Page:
The 6-foot wave June 13 knocked three people from a jetty, injuring two of them severely enough to be hospitalized, The Philadelphia Inquirer reported Tuesday. NOAA's Tsunami Warning Center said 30 gauges recorded information suggesting a tsunami, a widespread wave usually associated with earthquakes.
In most areas, the tsunami -- assuming that is what it was -- would have been barely noticed. In Barnegat Inlet, it was pulled into the narrow entrance to Barnegat Bay.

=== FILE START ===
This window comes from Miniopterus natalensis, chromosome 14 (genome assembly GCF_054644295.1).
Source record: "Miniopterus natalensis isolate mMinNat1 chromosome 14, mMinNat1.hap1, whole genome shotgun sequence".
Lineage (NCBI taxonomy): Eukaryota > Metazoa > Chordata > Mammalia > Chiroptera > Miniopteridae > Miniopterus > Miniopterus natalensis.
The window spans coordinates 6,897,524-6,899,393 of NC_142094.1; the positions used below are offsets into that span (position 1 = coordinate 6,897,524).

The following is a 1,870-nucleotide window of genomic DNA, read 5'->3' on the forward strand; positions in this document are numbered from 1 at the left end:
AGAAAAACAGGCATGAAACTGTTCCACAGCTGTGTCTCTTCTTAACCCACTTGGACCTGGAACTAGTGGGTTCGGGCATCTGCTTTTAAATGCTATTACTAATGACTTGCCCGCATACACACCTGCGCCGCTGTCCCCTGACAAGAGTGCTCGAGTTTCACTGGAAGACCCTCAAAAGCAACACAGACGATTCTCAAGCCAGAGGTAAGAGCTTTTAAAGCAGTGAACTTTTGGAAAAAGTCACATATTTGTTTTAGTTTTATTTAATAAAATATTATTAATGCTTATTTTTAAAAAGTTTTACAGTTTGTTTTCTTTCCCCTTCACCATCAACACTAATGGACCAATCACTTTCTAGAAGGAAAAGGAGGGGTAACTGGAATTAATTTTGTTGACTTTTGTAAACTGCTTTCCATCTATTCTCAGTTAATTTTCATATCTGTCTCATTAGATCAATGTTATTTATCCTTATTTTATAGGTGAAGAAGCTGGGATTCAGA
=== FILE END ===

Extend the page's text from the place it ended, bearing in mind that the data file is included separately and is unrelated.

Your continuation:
In this case, the tsunami may have had its origins in a derecho in New Jersey, a narrow storm with straight-line winds.
The Jersey Shore has had earlier experience with tsunamis. A report by a retired National Weather Service staffer, Harry Woodworth, said a 1938 hurricane that devastated New England did considerable damage in New Jersey even though the eye of the storm was far out to sea, possibly because of a hurricane-generated tsunami.